Josh always knew, on some level, that it was possible for him to get traded. He’d seen it happen to dozens of guys over the years, including some of his closest friends. It was part of the game. Still, he had never been traded himself, and he was having some trouble accepting it. He kept expecting someone to tap him on the shoulder and tell him the whole thing was a joke.
“Here’s your stuff,” Kate said, dropping a duffelbag at his feet. “Goodbye.”
Josh stared at her for a moment, expecting some kind of encouragement or sympathy. But Kate just stood there, her eyelids fluttering with impatience.
“So that’s it, then,” Josh said. “After three and a half years.”
“What do you want me to say?” Kate snapped.
He picked up the bag and slung it wearily over his shoulder. There was nothing he could do. When your girlfriend decides to trade you, you’re through.
“I just don’t get it!” Josh shouted, over the din of the jukebox. “I thought things were going really well.”
“They weren’t,” his brother Craig said. “The writing was on the wall.”
“Oh, yeah. Your record’s been sinking all year. You told me yourself you had a five-argument losing streak. And then there were all those errors.”
Josh nodded ruefully. There had been a lot of errors this year. Forty-five Missed Compliments, three Forgotten Events, twelve Accidental Insults—he’d been playing like a rookie.
Craig squeezed his little brother’s shoulder.
“I’m sorry, Josh,” he said. “Believe me, I know what you’re going through. Remember in ’04-’05? When Zoe traded me?”
Josh nodded. They’d come to the same bar then.
“I was devastated,” Craig said. “I’d just taken her to Henry’s Inn for her birthday—you know, that fancy place with all the candles? Got her a steak, gave her a necklace, took her to a show, massaged her feet . . .”
“You hit for the cycle?”
“Uh-huh. Then I wake up the next day and she’s giving me my marching orders. Tells me she needs to ‘shake things up’ if she wants to remain a contender.”
“It was right before Valentine’s Day.”
“Of course,” Josh said. “The Trade Deadline.”
“Exactly. You know what the worst part is? I know the guy she traded me for. And he’s garbage.”
“Yeah, he’s some kind of banker. Always looking at himself in the mirror and fixing his goddam tie. It’s, like, ‘Come on, you traded me for this guy?’ I mean, O.K., his stats are pretty good. He’s got me beat in Money, and his Sex Numbers are impressive. But what about intangibles? What about Attitude? Intelligence? Effort? Those things have got to count for something!”
He ate some potato chips and wiped the grease on his jeans.
“Who am I kidding?” he muttered. “These days? The only thing they care about is the bottom line.”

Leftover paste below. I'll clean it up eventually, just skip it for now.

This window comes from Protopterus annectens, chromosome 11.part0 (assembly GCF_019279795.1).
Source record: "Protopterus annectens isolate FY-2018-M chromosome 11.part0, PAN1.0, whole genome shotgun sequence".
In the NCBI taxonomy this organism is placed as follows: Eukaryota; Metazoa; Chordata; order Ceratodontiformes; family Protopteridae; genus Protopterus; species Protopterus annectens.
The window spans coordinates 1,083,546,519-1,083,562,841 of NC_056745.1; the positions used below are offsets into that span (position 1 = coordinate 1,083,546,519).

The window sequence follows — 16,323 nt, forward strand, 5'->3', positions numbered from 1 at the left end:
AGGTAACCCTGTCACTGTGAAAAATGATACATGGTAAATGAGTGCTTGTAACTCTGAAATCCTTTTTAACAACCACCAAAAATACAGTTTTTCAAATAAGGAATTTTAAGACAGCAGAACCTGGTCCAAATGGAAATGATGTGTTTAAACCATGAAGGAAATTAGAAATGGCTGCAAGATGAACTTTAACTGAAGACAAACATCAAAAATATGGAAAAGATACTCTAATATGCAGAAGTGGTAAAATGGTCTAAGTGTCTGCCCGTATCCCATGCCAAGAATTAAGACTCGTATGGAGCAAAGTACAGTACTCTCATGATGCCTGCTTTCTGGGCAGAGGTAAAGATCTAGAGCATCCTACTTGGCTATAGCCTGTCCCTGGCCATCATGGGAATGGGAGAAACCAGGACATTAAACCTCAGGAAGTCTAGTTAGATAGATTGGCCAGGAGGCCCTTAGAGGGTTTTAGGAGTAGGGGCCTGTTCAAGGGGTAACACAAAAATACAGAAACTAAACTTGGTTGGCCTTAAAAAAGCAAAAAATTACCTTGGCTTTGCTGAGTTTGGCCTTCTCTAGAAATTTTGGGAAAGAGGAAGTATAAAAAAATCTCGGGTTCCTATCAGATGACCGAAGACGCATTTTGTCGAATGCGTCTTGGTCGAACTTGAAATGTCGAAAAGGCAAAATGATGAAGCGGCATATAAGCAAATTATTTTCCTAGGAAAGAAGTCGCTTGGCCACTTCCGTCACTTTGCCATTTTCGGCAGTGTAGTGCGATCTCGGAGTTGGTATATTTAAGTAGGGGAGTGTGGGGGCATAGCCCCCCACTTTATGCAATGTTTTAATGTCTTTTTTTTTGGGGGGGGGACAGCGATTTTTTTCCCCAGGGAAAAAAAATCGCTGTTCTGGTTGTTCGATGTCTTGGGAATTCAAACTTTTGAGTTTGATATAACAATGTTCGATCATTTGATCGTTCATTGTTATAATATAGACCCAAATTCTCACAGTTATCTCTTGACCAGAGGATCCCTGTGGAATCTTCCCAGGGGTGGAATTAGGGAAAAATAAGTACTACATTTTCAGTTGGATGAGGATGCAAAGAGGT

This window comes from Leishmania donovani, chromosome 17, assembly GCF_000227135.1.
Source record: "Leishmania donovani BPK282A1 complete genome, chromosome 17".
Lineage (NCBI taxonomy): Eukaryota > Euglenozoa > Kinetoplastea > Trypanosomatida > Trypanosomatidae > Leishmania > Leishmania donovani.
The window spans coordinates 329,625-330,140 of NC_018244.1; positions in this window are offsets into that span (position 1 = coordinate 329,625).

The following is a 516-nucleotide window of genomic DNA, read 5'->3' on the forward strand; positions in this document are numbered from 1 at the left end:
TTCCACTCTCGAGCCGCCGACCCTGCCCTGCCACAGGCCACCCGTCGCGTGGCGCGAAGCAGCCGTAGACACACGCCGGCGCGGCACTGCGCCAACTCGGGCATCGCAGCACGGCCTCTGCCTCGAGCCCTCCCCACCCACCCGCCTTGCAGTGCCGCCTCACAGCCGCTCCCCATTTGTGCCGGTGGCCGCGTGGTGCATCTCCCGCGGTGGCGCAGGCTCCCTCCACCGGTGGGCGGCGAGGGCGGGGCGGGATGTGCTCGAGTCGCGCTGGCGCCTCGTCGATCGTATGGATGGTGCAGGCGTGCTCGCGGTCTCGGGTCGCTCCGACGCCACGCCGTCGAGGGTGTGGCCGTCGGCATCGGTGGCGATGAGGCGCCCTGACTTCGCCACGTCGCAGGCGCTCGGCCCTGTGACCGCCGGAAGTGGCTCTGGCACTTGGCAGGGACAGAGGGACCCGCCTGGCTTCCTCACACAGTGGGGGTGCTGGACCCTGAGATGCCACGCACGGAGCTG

When Kate had offered Josh his contract, he was so excited that he barely bothered to read it. He realized now that he should have perused the fine print. According to the trade clause, he had seventy-two hours to get his stuff out of her apartment. His Sexual Privileges were completely revoked, along with Hugging Rights and Injury Sympathy. It was insane. Why had he given her so much power in the first place?
He was struggling to get through the clause on Mutual Friends—the footnotes alone were five pages—when he heard a knock on the door. He took a long, slow breath and opened it.
Kate’s new boyfriend smirked down at him. He had tattoos on his neck and was wearing a scarf and shades, even though it was summer and he was indoors.
“ ’Sup,” he said.
Josh forced a smile. There was no reason to be impolite. It was an awkward situation, but what could he do about it?
“ ’Sup,” he responded.
The two men shook hands, reached into their pockets, and exchanged keys.
“This one’s for Kate’s lobby,” Josh explained. “And this one’s for her door. You have to kind of push it in and then turn.”
The man nodded.
“Lisa likes it from behind,” he offered.
Josh nodded awkwardly.
“O.K.,” he said. “I guess that’s it, then.”
“What do you mean, ‘an artist’?” Craig asked. “Like, in advertising or something?”
Josh swallowed. It was taking him a tremendous amount of effort to get the words out. It was as if his tongue were coated with clay.
“He does performance art,” he mumbled. “Based on Camus . . . and Sartre.”
“Jesus,” Craig said. “She traded you for that?”
He ordered another round of drinks.
“Is it all finalized?” he asked.
“We both passed our physicals. He’s probably at her place by now.”
He banged his fist on the bar.
“Damn it!” he said. “I know I’m not an all-star, all right? My job is boring, I don’t understand art, and I like bad TV! I just . . . I thought I was worth something.” He shook his head. “She must have really wanted to get rid of me.”
Now You Try
Below is a list of concepts and objects. Pick two and use one as a metaphor for the other. Write at least five sentences or lines of poetry.
- Dancing with the Stars
- High heels
- Scotch tape (or similar)
- Horror movies
*Photo via Meet A Meaningless Metaphor